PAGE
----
“I am the teacher of athletes,” says Walt Whitman.
And then the great American poet comes swinging with the gut punch that makes kids’ growing up so hard on parents and teachers: “He most honors my style,” he says, “who learns under it to destroy the teacher.”
As a parent of boys now muscling up mind and body at ages 14 and 12, and having spent so many hours as a reporter visiting with teachers and so many hours watching them in their classrooms, it is clear to me: This is a frightening and imperfect life’s work.
We’re all trying to dispatch vigorous free thinkers who don’t need us anymore. And it’s damn hard.
I recently spent time with Kansas City parents on both ends of the chain — some who were touring schools agonizing over where to launch their kindergartners, and some looking back at the maze they ran through districts and charter schools.
Parent Eloria Walker spoke for everyone when she summed up some two decades of wrestling with schools, saying simply, “I’m tired.”
Kansas teachers who told of the joys and hardships of their work amid the stress of the state’s budget and ideological battles know the stakes are high.
“We expect to be held accountable,” Shawnee Mission middle school teacher Kelly Anderson said.
Yes, we the people want to know our teachers are teaching our children well. Yes, we want the aching institutional structure to efficiently fuel their enterprise. And, c’mon, keep ahead of the digital revolutions and send them into the global horizon equipped.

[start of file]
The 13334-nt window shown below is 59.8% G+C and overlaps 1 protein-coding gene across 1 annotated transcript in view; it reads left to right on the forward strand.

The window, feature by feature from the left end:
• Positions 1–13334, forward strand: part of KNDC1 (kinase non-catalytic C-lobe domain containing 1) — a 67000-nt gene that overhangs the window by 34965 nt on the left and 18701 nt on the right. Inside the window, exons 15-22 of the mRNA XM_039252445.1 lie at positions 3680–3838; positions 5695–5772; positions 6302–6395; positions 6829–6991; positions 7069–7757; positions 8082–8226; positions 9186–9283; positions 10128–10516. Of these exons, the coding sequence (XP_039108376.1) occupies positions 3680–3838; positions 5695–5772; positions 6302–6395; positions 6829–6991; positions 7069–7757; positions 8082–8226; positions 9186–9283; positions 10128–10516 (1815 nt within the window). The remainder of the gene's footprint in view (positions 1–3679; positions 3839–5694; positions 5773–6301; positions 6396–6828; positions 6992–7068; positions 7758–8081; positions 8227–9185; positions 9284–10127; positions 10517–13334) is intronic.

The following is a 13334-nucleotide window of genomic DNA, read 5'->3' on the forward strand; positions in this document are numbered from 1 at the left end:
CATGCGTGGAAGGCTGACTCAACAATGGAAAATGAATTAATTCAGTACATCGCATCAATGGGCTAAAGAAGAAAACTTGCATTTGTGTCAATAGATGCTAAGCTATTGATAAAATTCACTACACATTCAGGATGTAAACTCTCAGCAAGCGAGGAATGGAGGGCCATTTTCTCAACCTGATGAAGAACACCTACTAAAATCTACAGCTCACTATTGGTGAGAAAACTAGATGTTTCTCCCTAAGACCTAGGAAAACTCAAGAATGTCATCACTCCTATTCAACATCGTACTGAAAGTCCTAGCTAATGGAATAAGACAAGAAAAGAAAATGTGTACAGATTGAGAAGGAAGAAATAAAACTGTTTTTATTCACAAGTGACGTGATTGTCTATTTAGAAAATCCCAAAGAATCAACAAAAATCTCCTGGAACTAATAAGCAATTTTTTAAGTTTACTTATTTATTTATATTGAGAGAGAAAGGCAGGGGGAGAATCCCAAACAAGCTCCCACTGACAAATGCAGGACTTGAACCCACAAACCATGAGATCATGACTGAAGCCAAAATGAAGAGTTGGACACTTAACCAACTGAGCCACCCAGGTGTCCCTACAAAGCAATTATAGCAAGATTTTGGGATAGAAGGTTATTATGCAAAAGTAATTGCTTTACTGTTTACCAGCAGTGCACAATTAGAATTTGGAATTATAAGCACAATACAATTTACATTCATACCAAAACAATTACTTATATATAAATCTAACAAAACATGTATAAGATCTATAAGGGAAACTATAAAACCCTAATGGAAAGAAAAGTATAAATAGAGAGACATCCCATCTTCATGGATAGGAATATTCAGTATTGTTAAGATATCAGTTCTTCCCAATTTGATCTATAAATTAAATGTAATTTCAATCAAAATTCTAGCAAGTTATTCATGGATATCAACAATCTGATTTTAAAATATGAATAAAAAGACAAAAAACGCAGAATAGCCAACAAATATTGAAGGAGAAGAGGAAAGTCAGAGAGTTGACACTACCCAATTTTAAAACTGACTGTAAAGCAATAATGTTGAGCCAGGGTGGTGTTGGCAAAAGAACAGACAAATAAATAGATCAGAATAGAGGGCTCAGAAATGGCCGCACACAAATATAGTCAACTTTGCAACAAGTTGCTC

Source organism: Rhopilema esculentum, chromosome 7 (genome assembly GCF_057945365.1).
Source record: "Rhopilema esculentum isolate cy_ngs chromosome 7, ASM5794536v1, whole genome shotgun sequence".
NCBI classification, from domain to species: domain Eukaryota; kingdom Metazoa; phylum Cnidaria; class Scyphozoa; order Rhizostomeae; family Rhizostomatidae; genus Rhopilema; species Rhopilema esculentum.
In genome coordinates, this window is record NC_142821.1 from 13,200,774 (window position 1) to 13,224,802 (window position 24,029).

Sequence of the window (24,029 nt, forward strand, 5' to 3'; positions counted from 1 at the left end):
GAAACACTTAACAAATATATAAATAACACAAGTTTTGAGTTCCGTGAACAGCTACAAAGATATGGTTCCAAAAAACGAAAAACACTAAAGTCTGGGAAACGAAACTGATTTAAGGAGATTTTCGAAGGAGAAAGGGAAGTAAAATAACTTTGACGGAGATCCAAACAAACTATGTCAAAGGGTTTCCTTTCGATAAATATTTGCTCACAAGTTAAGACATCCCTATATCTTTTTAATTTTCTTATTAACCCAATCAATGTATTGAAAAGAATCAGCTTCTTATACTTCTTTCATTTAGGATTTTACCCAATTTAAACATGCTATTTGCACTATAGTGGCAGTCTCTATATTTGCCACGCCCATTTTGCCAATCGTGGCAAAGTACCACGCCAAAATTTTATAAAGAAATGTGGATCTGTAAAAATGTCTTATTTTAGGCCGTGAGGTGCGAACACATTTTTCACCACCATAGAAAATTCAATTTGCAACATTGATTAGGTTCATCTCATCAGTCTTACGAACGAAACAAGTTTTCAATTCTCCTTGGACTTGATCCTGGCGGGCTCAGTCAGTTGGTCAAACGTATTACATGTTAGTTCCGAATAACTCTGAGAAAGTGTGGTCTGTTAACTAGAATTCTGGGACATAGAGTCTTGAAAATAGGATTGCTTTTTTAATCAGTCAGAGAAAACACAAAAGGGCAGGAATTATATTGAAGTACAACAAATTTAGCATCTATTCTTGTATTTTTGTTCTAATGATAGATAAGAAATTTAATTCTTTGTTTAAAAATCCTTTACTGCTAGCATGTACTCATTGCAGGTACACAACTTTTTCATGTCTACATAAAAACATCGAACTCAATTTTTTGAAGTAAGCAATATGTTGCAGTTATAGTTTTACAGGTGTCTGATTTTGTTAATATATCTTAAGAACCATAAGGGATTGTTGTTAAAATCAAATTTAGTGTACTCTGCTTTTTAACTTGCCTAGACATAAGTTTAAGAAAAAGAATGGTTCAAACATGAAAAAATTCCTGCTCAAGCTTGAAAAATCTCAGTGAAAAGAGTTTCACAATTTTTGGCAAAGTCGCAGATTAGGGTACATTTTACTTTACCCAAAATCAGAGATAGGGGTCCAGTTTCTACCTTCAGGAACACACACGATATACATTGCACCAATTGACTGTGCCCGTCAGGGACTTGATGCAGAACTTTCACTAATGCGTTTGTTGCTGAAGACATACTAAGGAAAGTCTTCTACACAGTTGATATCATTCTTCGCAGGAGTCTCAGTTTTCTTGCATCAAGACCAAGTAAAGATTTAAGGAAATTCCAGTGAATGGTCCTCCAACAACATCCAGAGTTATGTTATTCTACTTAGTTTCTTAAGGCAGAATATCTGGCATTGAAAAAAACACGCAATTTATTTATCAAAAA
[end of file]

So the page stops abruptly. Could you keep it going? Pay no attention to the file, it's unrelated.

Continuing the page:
We parents and teachers are “the bows from which,” poet Kahlil Gibran says, our children “as living arrows are sent forth.” And we bend them with all our might, but have to let them loose from our grip.
These teachers said they love their work. Sometimes that child they hope to aim still shudders under the echoes of parents splitting into divorce, said Dave Kissack, a former Shawnee Mission teacher now teaching in Iowa.
Sometimes, as happened with one of his students, that child coming to class spent the night sleeping on a playground.
They have to answer for those children who struggle, “but we survive,” Kissack said. “Teachers are going to survive.”
We’re all in this together, hoping to share Whitman’s blessing.
“Long have you timidly waded, holding a plank by the shore,” he says as a parent to a child, as a teacher to a student. “Now I will you to be a bold swimmer, to jump off in the midst of the sea and rise again and nod to me and shout, and laughingly dash with your hair.”